What count among the saddest words in the New Testament? One scholar says Luke 6:46 is incredibly sad, when Jesus asks his disciples: "Why do you call me 'Lord, Lord, and do not do what I say?" Jesus has just talked about a "good man bringing good things out of the good stored up in his heart...for out of his heart his mouth speaks." That a person's character shows, and you can trust good words because they reveal a good heart. Character will out. And, then, Jesus has to reprimand some who have not acted seriously on the good things he has shared with them.

It's brutal reality that you can say Jesus' name, ernestly claim to believe him and follow him, but not actually do anything to prove it. Surface claims! Remember that old challenge: "If you were on trial for being a Christian, would there be enough evidence to convict you?" Talking, believing, feeling don't impress Jesus when there's no action. That's why the story of digging down to rock so appropriately follows (verses 47-49).

I am working on the implications of this question for a new sermon, this coming Sunday (for First Baptist Church, Downers Grove, Illinois). As always, any insights are welcome.

Tuesday, February 10, 2009

Christian (trans)formation

Yesterday I took a break and went to the gym. I have been attending erratically over a few years, undertaking the same ritual of exercises – occasionally increasing expectations. One routine involves lateral pulldowns. Sitting down, I reach up for the weights and pull them down to my chin. Gradually I have increased the weights, and felt some progress.

As I worked away, a trainer interrupted me. “Do you mind if I say something?” he said, (already having interrupted!) “Not at all,” I replied. “Well, you are not using the machine properly. Do you mind me sitting down?" he asked. Replacing me, he explained, and modeled, how utterly wrong my stance was. "You need to sit upright with head slightly tilted, and pull down the weights vertically. You are pulling outwards and the weights just won’t help your muscles, " he said, while adding: “Probably, you need to decrease the weights as you try again.” Rather self-consciously I began pulling afresh. Yes, it felt completely different. Other muscles between my shoulder blades were complaining. “Now, it’s helping you properly,” he said.

I marveled at this appropriate reminder. Christian development doesn’t just happen. Old habits have to be unlearned and new ways of living need intentional development. To grow as God’s person, with others, requires time, consistency and commitment together. People do not learn to be forgiving, show grace or live with integrity without long-term shaping worship. And churches do not learn to be missionary communities without such worship.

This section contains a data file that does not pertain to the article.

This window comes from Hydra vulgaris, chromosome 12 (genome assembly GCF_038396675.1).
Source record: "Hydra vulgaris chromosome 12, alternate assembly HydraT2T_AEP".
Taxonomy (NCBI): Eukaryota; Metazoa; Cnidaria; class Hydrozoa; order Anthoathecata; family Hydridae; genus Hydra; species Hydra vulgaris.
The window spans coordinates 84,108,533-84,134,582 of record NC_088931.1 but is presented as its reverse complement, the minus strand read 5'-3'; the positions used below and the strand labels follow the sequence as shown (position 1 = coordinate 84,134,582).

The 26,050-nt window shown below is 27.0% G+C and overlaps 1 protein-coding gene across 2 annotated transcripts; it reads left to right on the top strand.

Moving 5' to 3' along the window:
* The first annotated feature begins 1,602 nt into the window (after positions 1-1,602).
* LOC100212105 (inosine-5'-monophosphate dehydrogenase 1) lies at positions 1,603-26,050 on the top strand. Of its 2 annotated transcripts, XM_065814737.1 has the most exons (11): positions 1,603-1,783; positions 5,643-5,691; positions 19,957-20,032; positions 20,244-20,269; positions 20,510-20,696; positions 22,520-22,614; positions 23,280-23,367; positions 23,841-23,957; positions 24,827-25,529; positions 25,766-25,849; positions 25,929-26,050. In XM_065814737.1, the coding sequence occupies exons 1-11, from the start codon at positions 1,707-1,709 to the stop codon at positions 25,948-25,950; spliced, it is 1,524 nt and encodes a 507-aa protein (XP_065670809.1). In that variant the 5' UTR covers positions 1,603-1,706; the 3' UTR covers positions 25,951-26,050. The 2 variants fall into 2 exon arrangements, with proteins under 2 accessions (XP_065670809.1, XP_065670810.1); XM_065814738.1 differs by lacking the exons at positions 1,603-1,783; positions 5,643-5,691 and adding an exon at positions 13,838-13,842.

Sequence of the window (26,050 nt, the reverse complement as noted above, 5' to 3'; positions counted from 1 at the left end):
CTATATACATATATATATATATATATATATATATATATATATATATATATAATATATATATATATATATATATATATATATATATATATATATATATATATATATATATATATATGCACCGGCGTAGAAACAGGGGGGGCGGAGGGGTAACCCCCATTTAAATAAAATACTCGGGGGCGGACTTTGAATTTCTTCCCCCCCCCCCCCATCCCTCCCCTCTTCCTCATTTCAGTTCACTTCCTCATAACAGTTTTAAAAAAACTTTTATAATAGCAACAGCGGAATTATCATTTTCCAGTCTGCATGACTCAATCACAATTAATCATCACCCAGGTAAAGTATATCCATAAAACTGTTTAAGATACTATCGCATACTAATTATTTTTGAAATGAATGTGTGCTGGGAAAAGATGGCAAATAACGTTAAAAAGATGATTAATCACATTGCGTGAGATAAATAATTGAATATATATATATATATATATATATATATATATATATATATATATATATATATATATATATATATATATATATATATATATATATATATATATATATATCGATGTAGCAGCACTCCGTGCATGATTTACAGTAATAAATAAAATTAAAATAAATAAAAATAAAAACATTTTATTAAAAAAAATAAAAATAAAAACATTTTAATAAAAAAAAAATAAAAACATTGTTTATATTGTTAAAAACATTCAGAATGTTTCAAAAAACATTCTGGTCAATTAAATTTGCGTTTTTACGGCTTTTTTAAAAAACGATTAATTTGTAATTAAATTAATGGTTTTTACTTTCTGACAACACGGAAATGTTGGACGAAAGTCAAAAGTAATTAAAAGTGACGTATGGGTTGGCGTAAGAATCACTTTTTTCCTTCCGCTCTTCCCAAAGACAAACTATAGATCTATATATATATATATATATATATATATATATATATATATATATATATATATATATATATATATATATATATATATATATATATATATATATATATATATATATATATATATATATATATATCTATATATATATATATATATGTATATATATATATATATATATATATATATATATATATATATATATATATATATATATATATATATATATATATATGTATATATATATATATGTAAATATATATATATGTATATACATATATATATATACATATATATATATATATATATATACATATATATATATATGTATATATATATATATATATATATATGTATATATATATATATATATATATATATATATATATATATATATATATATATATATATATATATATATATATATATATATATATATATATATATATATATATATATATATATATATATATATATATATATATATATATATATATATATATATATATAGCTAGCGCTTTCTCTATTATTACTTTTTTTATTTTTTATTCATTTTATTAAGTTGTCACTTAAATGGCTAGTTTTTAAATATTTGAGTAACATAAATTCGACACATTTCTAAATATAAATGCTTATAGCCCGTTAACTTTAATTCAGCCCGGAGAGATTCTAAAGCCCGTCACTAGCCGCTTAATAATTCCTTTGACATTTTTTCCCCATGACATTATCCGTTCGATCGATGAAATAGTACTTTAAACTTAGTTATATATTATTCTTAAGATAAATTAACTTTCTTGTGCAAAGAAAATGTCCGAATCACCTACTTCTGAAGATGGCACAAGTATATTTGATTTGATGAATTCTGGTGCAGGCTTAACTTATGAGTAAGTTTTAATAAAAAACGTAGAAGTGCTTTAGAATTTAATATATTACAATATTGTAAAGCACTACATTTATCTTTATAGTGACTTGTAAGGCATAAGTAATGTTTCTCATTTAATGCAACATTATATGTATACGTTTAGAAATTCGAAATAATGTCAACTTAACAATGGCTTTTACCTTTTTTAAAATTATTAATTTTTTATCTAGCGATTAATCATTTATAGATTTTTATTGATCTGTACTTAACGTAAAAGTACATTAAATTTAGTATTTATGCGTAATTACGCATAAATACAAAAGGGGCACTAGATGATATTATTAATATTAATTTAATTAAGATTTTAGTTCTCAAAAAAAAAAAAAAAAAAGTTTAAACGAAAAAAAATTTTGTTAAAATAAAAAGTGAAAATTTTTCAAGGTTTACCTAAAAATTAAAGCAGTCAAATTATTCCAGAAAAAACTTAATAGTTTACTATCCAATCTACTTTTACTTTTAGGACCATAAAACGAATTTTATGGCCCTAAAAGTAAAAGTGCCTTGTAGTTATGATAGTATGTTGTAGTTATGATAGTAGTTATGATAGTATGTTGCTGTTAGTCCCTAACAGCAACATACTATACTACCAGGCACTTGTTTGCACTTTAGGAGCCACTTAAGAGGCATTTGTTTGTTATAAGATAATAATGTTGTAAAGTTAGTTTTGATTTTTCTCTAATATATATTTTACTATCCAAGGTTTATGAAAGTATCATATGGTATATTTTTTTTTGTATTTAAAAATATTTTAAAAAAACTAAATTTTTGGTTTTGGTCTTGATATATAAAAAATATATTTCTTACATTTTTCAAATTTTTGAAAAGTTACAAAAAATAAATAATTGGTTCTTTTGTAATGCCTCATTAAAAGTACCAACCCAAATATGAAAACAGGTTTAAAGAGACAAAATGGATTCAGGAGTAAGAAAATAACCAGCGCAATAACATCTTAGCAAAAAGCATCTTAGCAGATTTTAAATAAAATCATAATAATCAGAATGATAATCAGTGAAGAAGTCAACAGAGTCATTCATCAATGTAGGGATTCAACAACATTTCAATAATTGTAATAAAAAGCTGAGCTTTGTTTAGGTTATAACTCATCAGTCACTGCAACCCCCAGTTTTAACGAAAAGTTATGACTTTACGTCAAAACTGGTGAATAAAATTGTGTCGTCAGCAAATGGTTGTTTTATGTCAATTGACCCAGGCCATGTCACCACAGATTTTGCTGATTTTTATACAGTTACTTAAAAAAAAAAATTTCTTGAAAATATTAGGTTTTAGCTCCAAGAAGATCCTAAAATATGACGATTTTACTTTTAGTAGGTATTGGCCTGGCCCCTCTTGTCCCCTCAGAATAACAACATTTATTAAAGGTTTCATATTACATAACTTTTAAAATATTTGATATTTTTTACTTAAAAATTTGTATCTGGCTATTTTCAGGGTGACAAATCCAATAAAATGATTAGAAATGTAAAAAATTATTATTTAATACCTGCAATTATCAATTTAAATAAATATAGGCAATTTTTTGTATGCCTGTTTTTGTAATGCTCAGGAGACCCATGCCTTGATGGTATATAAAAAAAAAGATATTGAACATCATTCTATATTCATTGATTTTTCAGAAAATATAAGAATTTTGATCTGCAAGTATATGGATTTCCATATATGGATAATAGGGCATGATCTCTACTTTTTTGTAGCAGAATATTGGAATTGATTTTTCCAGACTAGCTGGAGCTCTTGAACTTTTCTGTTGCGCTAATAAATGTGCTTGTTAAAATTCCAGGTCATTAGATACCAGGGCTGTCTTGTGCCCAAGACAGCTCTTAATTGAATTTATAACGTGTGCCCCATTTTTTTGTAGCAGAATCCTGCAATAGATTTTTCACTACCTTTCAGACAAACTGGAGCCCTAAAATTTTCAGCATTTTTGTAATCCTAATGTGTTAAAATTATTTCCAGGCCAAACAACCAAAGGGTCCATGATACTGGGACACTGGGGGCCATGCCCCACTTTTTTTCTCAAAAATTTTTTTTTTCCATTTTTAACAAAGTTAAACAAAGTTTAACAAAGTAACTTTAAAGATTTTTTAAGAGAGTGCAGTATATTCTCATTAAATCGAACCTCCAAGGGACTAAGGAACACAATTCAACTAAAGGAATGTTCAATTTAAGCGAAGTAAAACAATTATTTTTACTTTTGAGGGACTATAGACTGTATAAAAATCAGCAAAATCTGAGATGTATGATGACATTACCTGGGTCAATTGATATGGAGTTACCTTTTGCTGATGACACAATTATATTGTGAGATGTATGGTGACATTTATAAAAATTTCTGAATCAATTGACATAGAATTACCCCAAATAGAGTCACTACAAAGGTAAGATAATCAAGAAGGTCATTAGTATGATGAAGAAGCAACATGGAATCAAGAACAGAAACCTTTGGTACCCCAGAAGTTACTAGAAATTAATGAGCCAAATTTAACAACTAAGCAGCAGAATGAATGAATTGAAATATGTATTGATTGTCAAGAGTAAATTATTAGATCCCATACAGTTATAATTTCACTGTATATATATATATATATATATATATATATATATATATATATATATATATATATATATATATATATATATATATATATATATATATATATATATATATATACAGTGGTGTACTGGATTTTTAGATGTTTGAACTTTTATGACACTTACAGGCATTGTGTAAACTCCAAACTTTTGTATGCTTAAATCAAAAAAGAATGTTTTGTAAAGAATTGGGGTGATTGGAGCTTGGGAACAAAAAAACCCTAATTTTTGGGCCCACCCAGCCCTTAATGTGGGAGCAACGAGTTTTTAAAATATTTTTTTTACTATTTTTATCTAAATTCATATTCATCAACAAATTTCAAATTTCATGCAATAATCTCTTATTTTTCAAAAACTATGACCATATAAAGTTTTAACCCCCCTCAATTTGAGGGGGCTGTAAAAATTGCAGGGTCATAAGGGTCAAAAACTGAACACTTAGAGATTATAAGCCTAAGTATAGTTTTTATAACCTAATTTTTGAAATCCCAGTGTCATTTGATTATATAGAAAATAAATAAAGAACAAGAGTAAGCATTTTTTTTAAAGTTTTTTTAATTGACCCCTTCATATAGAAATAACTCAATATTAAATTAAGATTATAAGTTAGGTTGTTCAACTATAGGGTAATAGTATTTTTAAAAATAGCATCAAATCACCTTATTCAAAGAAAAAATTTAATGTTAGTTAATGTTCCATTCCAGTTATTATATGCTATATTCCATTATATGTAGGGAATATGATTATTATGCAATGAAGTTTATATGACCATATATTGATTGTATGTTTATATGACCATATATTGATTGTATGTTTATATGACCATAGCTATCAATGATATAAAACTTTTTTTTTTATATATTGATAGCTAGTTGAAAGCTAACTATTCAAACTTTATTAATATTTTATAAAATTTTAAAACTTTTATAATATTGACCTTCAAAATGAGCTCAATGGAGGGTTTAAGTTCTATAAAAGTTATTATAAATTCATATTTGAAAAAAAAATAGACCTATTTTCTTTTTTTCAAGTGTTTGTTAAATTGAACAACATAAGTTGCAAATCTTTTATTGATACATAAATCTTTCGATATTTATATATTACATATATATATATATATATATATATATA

This experience coincided with current work on how worship actually shapes people into belonging in God's community. Perhaps, I can post some ideas for your feedback?

Wednesday, February 4, 2009

"Being with the Father" in Kohl's

Last Sunday I preached at Grace Bible Church in Aurora, for the first time. I worked on a new sermon which focused on Luke 11:11: Which of you fathers, if your son asks for a fish will give him a snake instead? It's a surprising question, (followed by another), that spins you around to look afresh at the first ten verses of Luke 11 - all about prayer. Jesus contrasts human fathers with the best - how much more will your Father in heaven give the Holy Spirit to those who ask him? (verse 13). So I preached about the secret of prayer as: being with the Father, asking the Father and receiving the Father's gift of the Holy Spirit.

Last night Carol and I rushed into Kohl's Department Store to try and get a bargain for our grandchildren. Heads down,charging for the right section, a man stopped me." Hi," he said. "You preached in our church on Sunday, didn't you?" And, giving his name he added: "Being with the Father - I remember!" We stopped in our tracks. We were a long way from that church. In an unlikely setting, between racks of clothes, this man reminded me what it's all about. Yes, in Kohl's, being with the Father is what counts.